‘The Fine Line Between Pain Management And Opiate Addiction’
The media is finally highlighting and doing a pretty good job in discussing the dangers of opiate dependence in relation to pain management. The Fine Line Between Pain Management And Opiate Addiction Those of use working in the chemical dependency field have been watching this snowball over the past decade. In the late 1990′s there were news articles about hilly billy heroin (otherwise known as OxyContin) overrunning rural counties in Maine and Kentucky. Celebrities have been dying from their dependence to prescription medications for years, i.e. Heath Ledger. The media and publicists refer to it as medication mismanagement or an unfortunate interaction with medications. One of my favorite surfers, Andy Irons, died in 2010 from a prescription drug overdose. At the time, and to this day, no one speaks of Irons as an addict. Just that he died of an overdose related to prescription medications.
As a therapist in this field I am witness to the struggle of hundreds of addicts as they fight for their recovery. Some come by the disease innocently, hooked by an open script from a dentist, multiple knee surgeries, and so forth. Others use the relationship with the doctor as a means to protect their disease. “I am not going to stop taking the xanax, my doctor ordered it” or “I still need one vicodin because my back is really damaged and the doctor says that is all that will help.” My personal approach to those responses is simple, please sign the release of information and let us call your doctor together. The disease informs the client that there is no way that Jamie is going to talk to my doctor. This becomes a wonderful opportunity to educate the client about the disease of addiction and how it continues to try to protect itself, even when the client knows that they want to get healthy.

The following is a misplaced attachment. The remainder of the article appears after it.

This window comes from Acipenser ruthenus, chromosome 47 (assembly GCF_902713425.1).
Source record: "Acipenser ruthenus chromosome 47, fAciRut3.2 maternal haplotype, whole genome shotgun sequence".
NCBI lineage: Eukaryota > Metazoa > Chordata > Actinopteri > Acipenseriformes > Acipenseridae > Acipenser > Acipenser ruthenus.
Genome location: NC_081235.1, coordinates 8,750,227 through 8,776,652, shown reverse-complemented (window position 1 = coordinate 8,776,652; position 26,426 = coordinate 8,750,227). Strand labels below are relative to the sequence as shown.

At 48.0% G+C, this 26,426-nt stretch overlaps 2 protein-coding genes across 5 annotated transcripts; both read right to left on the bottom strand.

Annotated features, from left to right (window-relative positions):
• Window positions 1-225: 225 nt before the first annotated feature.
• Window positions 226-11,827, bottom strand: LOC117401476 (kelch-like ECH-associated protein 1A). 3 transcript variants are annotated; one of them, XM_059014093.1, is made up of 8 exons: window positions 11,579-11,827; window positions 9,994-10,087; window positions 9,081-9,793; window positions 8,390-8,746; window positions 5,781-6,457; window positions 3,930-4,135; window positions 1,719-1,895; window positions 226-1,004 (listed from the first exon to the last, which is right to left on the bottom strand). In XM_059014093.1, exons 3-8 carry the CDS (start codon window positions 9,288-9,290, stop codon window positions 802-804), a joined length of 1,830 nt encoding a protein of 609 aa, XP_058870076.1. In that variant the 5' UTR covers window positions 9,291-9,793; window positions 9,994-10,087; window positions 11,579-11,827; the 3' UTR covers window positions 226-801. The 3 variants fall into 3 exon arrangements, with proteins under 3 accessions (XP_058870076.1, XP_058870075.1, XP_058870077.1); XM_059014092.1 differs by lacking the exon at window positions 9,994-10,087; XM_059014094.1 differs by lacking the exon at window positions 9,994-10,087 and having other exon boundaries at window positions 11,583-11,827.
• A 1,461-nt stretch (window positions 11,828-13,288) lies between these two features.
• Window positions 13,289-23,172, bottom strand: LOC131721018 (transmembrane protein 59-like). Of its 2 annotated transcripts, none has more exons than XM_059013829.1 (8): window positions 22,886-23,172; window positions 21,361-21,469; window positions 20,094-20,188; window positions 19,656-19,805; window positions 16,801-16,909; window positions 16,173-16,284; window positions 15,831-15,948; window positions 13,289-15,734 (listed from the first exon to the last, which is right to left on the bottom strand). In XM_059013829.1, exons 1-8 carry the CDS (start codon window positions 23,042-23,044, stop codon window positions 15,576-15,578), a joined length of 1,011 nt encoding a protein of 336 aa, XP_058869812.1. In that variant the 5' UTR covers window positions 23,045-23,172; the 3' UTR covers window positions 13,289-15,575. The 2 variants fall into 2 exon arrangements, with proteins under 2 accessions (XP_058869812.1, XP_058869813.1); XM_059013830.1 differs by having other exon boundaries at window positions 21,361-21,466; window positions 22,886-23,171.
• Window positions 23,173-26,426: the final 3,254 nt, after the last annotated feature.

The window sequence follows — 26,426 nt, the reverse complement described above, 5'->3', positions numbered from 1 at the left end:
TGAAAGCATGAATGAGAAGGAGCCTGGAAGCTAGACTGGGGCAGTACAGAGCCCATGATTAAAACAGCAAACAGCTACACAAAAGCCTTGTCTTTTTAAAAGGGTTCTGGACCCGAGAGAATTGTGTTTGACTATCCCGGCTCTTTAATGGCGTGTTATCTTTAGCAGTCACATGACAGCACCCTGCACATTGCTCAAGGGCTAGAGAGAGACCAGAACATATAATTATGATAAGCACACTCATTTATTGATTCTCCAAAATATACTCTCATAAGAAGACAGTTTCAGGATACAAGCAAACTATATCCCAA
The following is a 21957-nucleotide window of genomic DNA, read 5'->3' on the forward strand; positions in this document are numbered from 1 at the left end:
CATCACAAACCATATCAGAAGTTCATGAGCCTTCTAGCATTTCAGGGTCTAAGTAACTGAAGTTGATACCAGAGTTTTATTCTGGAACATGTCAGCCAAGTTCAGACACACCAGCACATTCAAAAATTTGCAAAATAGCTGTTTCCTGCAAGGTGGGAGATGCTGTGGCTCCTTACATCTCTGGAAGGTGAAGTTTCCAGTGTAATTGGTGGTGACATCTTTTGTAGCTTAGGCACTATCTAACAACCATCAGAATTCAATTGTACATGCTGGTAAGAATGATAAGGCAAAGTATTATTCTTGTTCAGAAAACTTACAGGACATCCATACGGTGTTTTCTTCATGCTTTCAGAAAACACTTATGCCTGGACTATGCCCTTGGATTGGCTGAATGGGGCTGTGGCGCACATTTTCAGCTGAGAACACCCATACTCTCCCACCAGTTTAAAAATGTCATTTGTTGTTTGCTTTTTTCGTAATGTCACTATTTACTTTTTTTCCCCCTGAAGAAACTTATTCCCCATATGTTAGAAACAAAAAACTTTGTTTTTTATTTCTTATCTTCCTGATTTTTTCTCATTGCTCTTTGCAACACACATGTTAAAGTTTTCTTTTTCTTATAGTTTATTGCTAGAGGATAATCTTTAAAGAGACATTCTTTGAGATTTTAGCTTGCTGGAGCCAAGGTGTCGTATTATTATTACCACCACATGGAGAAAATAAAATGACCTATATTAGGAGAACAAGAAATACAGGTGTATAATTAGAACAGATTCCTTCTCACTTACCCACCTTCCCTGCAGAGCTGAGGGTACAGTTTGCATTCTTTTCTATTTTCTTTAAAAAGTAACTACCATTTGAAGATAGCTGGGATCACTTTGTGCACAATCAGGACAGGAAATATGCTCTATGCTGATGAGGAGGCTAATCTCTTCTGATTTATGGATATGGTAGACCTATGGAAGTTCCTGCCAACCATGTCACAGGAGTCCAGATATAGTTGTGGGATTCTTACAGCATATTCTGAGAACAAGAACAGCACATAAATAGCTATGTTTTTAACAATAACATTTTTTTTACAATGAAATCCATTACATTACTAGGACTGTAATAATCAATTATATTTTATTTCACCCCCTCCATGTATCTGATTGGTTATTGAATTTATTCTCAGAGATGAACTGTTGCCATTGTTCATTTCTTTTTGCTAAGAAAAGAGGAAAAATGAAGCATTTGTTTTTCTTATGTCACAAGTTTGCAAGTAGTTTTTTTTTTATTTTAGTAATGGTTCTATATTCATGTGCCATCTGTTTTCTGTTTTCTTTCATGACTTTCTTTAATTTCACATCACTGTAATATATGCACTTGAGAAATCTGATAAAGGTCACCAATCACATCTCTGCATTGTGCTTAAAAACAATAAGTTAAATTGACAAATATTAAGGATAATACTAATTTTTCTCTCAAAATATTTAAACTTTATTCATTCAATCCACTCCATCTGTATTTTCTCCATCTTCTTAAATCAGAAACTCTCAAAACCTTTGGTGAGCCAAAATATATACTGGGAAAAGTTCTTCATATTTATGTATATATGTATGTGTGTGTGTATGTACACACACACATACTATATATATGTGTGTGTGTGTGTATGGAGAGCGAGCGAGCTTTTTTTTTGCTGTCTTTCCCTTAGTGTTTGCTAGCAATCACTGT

So knowing that there continues to be an increase in prescription drug dependence were do we go from here. I believe that the chemical dependence field must take charge and become a leader in how we treat chronic pain. Our counselors should take an active role in the development and use of non-narcotic pain management programs. The author of this article does a nice job identifying some effective approaches to treating pain without the use of opiates. There needs to be additional programing using EMDR and the mindfulness based therapies. Our field must educate medical professionals and share our knowledge on chemical dependence. Our national groups like NAADAC and ACA and government agencies like SAMSHA and NIDA need to fund campaigns educating the public and professionals to break away from the “pill a day” mentality that fuels our healthcare system. Change is possible but it will require groups of professionals to saying there is a different way to do this.
–Jamie Loffredo, MA LPC NCC CAADC